• autonomic nervous system;
  • fluorescent dyes;
  • neuropeptides;
  • tyrosine hydroxylase


Retrograde-tracing and immunohistochemical techniques were used in combination to investigate the types of putative transmitters in pelvic neurons that project to the bladder, colon or penis of rats. In addition, populations of axon varicosities associated with these neurons were characterized.

Subpopulations of neurons in colchicine-treated major pelvic ganglia and accessory ganglia of male rats contained immunoreactivity (IR) for tyrosine hydroxylase (TH), vasoactive intestinal peptide (VIP), neuropeptide Y (NPY), or enkephalin (ENK), while types of immunoreactivity found in major groups of varicose axons were ENK, cholecystokinin (CCK), and somatostatin (SOM). Substance P (SP)-IR varicose axons were much less common. Bladder and colon neurons were similar in a number of ways. Many neurons contained NPY-IR (≥50%), fewer contained TH-IR (25–30%), and even fewer contained ENK-IR (5–15%) or VIP-IR (5–10%); many neurons were associated with baskets of ENK-IR varicosities (50–65%) and fewer neurons were surrounded by CCK- or SOM-IR varicosities (30–35%). Colon neurons differed from penis neurons in having a slightly larger proportion that contained ENK-IR (10–15%, compared with 1–3%). Penis neurons were markedly different from the other two groups in additional ways. More than 90% of them contained VIP-IR, whereas only 5–7% contained NPY-IR and none were immunoreactive for TH. Furthermore, although the proportion of penile neurons associated with many ENK-IR varicosities was similar to the bladder and colon neurons (45–50%), they were rarely seen close to CCK- or SOM-IR varicose axons.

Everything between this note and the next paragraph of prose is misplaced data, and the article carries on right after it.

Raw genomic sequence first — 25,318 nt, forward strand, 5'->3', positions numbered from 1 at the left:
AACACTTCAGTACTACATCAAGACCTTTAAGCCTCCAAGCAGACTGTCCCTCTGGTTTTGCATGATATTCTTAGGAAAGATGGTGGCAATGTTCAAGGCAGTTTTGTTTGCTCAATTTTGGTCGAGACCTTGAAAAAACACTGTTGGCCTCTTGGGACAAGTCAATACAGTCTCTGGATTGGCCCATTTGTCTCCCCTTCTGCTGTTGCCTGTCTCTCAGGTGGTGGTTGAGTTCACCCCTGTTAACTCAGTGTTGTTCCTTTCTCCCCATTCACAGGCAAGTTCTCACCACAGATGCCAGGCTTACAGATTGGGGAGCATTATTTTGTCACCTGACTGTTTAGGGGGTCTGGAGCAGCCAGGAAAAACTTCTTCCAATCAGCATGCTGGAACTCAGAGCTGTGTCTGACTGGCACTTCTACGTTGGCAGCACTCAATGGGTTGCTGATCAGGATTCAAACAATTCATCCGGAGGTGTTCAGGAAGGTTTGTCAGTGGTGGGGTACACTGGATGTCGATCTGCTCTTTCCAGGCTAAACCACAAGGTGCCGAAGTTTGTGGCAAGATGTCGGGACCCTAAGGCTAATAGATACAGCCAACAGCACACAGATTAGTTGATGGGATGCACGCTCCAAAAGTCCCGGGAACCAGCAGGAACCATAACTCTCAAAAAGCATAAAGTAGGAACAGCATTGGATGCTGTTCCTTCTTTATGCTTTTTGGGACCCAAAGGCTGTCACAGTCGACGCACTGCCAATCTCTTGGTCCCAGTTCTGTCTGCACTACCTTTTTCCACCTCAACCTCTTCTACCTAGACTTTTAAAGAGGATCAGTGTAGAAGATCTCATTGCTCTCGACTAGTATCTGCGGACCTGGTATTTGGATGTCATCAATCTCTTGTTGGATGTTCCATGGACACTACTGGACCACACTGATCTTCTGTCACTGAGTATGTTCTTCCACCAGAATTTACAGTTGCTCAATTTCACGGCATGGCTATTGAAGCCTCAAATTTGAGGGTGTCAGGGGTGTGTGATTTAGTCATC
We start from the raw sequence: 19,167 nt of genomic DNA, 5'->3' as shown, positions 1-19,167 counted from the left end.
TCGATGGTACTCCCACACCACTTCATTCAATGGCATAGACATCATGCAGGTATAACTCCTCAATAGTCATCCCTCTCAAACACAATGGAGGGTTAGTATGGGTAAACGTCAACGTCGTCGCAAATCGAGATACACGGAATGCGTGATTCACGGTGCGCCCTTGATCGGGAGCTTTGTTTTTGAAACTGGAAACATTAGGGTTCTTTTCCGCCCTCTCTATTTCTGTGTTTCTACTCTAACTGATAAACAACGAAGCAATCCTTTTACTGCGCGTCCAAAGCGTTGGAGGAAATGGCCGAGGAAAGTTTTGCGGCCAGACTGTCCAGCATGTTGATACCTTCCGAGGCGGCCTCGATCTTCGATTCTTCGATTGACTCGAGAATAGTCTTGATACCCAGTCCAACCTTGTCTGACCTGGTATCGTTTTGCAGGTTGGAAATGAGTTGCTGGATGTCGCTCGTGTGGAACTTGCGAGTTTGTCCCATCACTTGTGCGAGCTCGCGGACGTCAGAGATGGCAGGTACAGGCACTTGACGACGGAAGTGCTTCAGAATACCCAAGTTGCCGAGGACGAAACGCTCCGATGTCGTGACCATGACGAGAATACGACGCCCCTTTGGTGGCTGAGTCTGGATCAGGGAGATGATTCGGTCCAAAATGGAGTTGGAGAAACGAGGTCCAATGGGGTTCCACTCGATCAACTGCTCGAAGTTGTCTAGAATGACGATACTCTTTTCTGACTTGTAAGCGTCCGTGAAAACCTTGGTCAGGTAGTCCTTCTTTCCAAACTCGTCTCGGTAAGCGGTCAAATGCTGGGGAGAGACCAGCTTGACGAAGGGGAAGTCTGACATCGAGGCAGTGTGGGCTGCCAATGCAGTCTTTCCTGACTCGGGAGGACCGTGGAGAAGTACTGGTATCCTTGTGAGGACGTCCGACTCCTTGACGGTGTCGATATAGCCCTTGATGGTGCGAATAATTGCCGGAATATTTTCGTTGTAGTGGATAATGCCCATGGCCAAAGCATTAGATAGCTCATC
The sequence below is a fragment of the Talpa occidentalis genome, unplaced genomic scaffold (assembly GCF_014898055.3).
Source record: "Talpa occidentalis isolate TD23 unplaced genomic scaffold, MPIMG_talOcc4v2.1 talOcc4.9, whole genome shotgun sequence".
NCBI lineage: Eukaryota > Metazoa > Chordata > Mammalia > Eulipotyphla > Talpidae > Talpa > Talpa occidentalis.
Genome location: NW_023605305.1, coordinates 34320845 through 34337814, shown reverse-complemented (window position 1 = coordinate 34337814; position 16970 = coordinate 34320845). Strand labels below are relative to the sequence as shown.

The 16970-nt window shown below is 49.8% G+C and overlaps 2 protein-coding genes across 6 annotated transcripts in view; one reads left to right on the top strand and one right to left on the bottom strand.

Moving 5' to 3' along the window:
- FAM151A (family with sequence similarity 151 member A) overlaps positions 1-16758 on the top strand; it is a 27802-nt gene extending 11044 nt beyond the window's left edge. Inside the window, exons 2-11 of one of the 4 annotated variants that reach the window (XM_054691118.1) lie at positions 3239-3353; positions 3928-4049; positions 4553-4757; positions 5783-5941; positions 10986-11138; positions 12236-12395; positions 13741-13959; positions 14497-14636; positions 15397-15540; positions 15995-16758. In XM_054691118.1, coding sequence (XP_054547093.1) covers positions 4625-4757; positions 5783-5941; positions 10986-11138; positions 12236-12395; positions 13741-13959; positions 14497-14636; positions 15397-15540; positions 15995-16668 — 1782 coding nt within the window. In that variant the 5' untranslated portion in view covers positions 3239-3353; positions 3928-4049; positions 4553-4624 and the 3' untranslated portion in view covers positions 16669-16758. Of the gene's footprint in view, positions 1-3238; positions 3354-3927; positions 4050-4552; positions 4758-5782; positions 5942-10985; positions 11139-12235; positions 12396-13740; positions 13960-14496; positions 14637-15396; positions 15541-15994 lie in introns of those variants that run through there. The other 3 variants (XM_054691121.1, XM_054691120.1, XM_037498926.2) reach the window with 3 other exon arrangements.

These studies describe similarities and differences in the histochemical properties of neurons which project to the bladder, colon, or penis and of the varicose axons associated with those neurons. This gives further insights into the possible transmitter mechanisms involved in the regulation of different pelvic functions.